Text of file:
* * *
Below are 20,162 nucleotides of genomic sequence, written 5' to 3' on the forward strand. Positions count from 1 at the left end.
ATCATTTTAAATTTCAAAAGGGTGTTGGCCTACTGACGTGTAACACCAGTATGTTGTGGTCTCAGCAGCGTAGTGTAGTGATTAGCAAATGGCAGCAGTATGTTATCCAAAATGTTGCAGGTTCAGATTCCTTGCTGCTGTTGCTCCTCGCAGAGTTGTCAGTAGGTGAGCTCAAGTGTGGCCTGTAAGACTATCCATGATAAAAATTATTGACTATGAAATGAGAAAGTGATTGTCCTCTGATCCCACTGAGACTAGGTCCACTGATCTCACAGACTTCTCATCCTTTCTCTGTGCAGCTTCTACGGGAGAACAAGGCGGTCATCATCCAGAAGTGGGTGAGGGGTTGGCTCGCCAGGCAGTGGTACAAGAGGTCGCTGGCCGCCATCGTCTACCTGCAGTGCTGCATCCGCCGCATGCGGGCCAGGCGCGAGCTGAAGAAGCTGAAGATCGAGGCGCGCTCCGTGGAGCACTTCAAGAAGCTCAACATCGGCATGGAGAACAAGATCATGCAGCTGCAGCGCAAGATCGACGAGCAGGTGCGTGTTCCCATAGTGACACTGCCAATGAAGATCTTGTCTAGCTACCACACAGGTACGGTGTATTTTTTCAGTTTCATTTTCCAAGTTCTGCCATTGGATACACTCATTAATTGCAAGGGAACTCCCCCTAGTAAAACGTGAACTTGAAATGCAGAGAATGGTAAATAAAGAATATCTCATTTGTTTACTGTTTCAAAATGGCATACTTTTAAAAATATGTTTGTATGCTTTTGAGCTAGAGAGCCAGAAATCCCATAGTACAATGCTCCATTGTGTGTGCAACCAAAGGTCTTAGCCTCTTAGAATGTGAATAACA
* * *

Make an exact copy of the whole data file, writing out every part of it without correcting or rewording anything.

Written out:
Below are 20,162 nucleotides of genomic sequence, written 5' to 3' on the forward strand. Positions count from 1 at the left end.
ATCATTTTAAATTTCAAAAGGGTGTTGGCCTACTGACGTGTAACACCAGTATGTTGTGGTCTCAGCAGCGTAGTGTAGTGATTAGCAAATGGCAGCAGTATGTTATCCAAAATGTTGCAGGTTCAGATTCCTTGCTGCTGTTGCTCCTCGCAGAGTTGTCAGTAGGTGAGCTCAAGTGTGGCCTGTAAGACTATCCATGATAAAAATTATTGACTATGAAATGAGAAAGTGATTGTCCTCTGATCCCACTGAGACTAGGTCCACTGATCTCACAGACTTCTCATCCTTTCTCTGTGCAGCTTCTACGGGAGAACAAGGCGGTCATCATCCAGAAGTGGGTGAGGGGTTGGCTCGCCAGGCAGTGGTACAAGAGGTCGCTGGCCGCCATCGTCTACCTGCAGTGCTGCATCCGCCGCATGCGGGCCAGGCGCGAGCTGAAGAAGCTGAAGATCGAGGCGCGCTCCGTGGAGCACTTCAAGAAGCTCAACATCGGCATGGAGAACAAGATCATGCAGCTGCAGCGCAAGATCGACGAGCAGGTGCGTGTTCCCATAGTGACACTGCCAATGAAGATCTTGTCTAGCTACCACACAGGTACGGTGTATTTTTTCAGTTTCATTTTCCAAGTTCTGCCATTGGATACACTCATTAATTGCAAGGGAACTCCCCCTAGTAAAACGTGAACTTGAAATGCAGAGAATGGTAAATAAAGAATATCTCATTTGTTTACTGTTTCAAAATGGCATACTTTTAAAAATATGTTTGTATGCTTTTGAGCTAGAGAGCCAGAAATCCCATAGTACAATGCTCCATTGTGTGTGCAACCAAAGGTCTTAGCCTCTTAGAATGTGAATAACA